Trial reset in shooting death of Vinton girl, 14

William Hines Jr. charged with felony involuntary manslaughter

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VINTON — The trial for a 17-year-old, charged in the shooting death of a 14-year-old Vinton girl in 2015, has been reset to November in Benton County District Court.

William Hines Jr. of Vinton, is charged as an adult with felony involuntary manslaughter and misdemeanor charges of interference with official acts and harassment of public officers and employees. He faces up to five years in prison.

Benton County Attorney David Thompson said the defense wanted more time to prepare for the case.

On Friday, Sixth Judicial District Judge Lars Anderson continued the case and reset the trial to begin on Wednesday, Nov. 7.

Court documents show Hines was with Emma Redlinger, Jacob Hissong and Dillon Winterroth in Winterroth’s bedroom at 1207 W. Fourth St. in Vinton on Feb. 24, 2015. The three teens initially lied to police, saying Winterroth was cleaning his Walther HK MPS 22LR semi-automatic rifle when it suddenly went off, the bullet hitting Emma in the head.

Later, during another police interview, Hines and the other two boys recanted their story and said Hines was holding the gun when it unintentionally discharged, court documents show.

Emma died from her head injuries four days later at the University of Iowa Hospitals and Clinics.

Hines told police he didn’t think the magazine worked and he couldn’t remember if his finger was on the trigger when it went off, according to court documents.

Hissong also told police that after Emma was shot the three boys planned to tell a different story of what happened because Hines was scared and didn’t want to get into trouble, the documents state.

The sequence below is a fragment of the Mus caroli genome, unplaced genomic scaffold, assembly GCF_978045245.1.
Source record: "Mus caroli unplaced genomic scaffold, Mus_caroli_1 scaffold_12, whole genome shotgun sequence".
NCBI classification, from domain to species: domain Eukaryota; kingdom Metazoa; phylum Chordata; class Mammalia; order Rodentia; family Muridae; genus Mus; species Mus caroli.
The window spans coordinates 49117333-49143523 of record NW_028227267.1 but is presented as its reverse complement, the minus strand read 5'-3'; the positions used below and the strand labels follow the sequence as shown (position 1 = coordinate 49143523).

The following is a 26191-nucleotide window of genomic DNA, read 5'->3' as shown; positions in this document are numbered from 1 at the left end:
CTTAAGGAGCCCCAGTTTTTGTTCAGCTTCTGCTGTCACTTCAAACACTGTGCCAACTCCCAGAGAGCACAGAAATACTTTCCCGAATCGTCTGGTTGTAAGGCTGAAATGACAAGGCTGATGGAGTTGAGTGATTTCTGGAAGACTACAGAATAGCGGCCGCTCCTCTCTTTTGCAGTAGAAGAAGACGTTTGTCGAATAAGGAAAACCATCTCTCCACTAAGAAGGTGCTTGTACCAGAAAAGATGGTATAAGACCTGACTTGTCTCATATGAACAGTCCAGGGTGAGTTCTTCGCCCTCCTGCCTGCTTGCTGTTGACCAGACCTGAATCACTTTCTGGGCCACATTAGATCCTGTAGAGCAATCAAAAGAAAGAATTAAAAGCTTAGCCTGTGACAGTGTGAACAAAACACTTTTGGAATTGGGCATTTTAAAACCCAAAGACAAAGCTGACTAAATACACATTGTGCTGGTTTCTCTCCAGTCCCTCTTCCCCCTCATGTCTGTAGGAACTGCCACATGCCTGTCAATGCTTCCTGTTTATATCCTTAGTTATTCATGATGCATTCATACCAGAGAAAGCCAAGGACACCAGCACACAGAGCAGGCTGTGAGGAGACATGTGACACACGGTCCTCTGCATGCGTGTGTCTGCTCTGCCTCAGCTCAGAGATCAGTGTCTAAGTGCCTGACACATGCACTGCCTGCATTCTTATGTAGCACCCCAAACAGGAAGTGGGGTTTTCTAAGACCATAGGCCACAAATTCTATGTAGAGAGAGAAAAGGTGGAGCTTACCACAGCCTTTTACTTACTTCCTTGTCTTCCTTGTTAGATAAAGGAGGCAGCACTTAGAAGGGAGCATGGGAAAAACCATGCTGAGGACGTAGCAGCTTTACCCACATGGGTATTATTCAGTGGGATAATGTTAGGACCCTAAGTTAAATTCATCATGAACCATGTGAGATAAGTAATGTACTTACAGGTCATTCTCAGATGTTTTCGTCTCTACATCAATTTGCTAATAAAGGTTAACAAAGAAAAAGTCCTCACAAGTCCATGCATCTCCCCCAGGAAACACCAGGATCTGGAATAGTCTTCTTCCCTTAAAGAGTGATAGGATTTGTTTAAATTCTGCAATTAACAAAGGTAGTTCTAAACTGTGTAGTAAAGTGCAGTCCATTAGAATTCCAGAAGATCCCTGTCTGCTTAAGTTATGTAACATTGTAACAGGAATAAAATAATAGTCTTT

Court records show Hines denied the three of them planning a story, as Hissong said. Hines said Winterroth just took the blame and he was scared and let him.

Winterroth, now 17, pleaded guilty last week in juvenile court to drug and other misdemeanor charges. He also was placed at the Boys State Training School in Eldora until he completes the program.

Hissong, now 17, also was charged in juvenile court with making false reports to public safety entities, interference with official acts and harassment of public officers and employees, all misdemeanors. He received six months probation in May, a juvenile consent decree shows.

Winterroth’s mother, Robyn Merchant, 52, was convicted in federal court of one count of transfer of a firearm to a prohibited person. Merchant admitted to investigators that she purchased the .22 caliber rifle and gave it to her son.

Merchant also admitted during a plea hearing that she knew her son was a regular marijuana user at the time.

An investigator testified during one of Merchant’s hearings that authorities found evidence that marijuana was being sold out of Merchant’s residence. Juveniles, in testifying before a grand jury, said they purchased marijuana from Winterroth and sometimes from his mother if he wasn’t around.

Merchant faces up to 10 years in federal prison. Her sentencing hasn’t been set at this time.

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